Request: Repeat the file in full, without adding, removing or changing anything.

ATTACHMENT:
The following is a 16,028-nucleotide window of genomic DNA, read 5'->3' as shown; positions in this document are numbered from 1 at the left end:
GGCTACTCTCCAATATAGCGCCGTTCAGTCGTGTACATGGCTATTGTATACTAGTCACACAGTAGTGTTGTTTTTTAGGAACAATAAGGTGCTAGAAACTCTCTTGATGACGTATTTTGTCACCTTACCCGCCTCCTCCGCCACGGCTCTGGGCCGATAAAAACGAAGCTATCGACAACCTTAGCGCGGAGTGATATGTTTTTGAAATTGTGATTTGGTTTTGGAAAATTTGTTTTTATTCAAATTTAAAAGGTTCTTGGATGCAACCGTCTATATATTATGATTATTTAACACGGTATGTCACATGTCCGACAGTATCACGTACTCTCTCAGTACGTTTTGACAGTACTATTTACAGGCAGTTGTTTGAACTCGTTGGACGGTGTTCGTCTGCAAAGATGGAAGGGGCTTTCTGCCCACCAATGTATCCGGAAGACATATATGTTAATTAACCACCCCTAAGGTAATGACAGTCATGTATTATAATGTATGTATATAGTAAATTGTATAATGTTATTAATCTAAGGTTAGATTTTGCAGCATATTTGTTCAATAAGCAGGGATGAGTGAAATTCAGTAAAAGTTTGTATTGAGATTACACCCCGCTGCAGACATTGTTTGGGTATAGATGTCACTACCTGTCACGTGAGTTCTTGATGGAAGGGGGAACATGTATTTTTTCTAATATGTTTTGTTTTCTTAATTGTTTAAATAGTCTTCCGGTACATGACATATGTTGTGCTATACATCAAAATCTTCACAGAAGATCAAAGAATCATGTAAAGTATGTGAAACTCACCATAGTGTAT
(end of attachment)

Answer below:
The following is a 16,028-nucleotide window of genomic DNA, read 5'->3' as shown; positions in this document are numbered from 1 at the left end:
GGCTACTCTCCAATATAGCGCCGTTCAGTCGTGTACATGGCTATTGTATACTAGTCACACAGTAGTGTTGTTTTTTAGGAACAATAAGGTGCTAGAAACTCTCTTGATGACGTATTTTGTCACCTTACCCGCCTCCTCCGCCACGGCTCTGGGCCGATAAAAACGAAGCTATCGACAACCTTAGCGCGGAGTGATATGTTTTTGAAATTGTGATTTGGTTTTGGAAAATTTGTTTTTATTCAAATTTAAAAGGTTCTTGGATGCAACCGTCTATATATTATGATTATTTAACACGGTATGTCACATGTCCGACAGTATCACGTACTCTCTCAGTACGTTTTGACAGTACTATTTACAGGCAGTTGTTTGAACTCGTTGGACGGTGTTCGTCTGCAAAGATGGAAGGGGCTTTCTGCCCACCAATGTATCCGGAAGACATATATGTTAATTAACCACCCCTAAGGTAATGACAGTCATGTATTATAATGTATGTATATAGTAAATTGTATAATGTTATTAATCTAAGGTTAGATTTTGCAGCATATTTGTTCAATAAGCAGGGATGAGTGAAATTCAGTAAAAGTTTGTATTGAGATTACACCCCGCTGCAGACATTGTTTGGGTATAGATGTCACTACCTGTCACGTGAGTTCTTGATGGAAGGGGGAACATGTATTTTTTCTAATATGTTTTGTTTTCTTAATTGTTTAAATAGTCTTCCGGTACATGACATATGTTGTGCTATACATCAAAATCTTCACAGAAGATCAAAGAATCATGTAAAGTATGTGAAACTCACCATAGTGTAT